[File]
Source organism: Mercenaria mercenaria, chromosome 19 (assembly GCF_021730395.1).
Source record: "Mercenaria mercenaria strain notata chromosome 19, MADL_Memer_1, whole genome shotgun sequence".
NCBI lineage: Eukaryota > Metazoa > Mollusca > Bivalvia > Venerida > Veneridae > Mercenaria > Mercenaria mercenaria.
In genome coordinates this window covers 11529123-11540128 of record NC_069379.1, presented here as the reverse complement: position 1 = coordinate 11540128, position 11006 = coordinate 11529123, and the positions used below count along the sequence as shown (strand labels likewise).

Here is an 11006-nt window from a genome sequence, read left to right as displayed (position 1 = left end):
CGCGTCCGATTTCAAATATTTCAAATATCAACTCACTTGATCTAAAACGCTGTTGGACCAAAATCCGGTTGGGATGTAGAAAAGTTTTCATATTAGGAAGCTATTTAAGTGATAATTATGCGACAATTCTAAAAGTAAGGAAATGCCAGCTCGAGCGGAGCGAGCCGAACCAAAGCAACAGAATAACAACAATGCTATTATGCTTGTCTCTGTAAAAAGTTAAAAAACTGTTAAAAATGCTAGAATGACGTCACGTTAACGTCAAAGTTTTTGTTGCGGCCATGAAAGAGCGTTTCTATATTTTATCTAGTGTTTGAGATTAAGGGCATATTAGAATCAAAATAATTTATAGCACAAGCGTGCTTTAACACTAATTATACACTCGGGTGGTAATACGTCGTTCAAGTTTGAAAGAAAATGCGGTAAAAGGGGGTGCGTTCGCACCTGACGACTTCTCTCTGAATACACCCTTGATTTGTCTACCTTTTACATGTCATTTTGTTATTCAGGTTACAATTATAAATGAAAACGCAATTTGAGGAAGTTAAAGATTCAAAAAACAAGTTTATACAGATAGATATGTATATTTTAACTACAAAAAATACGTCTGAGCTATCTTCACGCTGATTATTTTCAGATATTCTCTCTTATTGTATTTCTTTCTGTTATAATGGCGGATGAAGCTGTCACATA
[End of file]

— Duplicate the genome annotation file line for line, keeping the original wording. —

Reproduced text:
Source organism: Mercenaria mercenaria, chromosome 19 (assembly GCF_021730395.1).
Source record: "Mercenaria mercenaria strain notata chromosome 19, MADL_Memer_1, whole genome shotgun sequence".
NCBI lineage: Eukaryota > Metazoa > Mollusca > Bivalvia > Venerida > Veneridae > Mercenaria > Mercenaria mercenaria.
In genome coordinates this window covers 11529123-11540128 of record NC_069379.1, presented here as the reverse complement: position 1 = coordinate 11540128, position 11006 = coordinate 11529123, and the positions used below count along the sequence as shown (strand labels likewise).

Here is an 11006-nt window from a genome sequence, read left to right as displayed (position 1 = left end):
CGCGTCCGATTTCAAATATTTCAAATATCAACTCACTTGATCTAAAACGCTGTTGGACCAAAATCCGGTTGGGATGTAGAAAAGTTTTCATATTAGGAAGCTATTTAAGTGATAATTATGCGACAATTCTAAAAGTAAGGAAATGCCAGCTCGAGCGGAGCGAGCCGAACCAAAGCAACAGAATAACAACAATGCTATTATGCTTGTCTCTGTAAAAAGTTAAAAAACTGTTAAAAATGCTAGAATGACGTCACGTTAACGTCAAAGTTTTTGTTGCGGCCATGAAAGAGCGTTTCTATATTTTATCTAGTGTTTGAGATTAAGGGCATATTAGAATCAAAATAATTTATAGCACAAGCGTGCTTTAACACTAATTATACACTCGGGTGGTAATACGTCGTTCAAGTTTGAAAGAAAATGCGGTAAAAGGGGGTGCGTTCGCACCTGACGACTTCTCTCTGAATACACCCTTGATTTGTCTACCTTTTACATGTCATTTTGTTATTCAGGTTACAATTATAAATGAAAACGCAATTTGAGGAAGTTAAAGATTCAAAAAACAAGTTTATACAGATAGATATGTATATTTTAACTACAAAAAATACGTCTGAGCTATCTTCACGCTGATTATTTTCAGATATTCTCTCTTATTGTATTTCTTTCTGTTATAATGGCGGATGAAGCTGTCACATA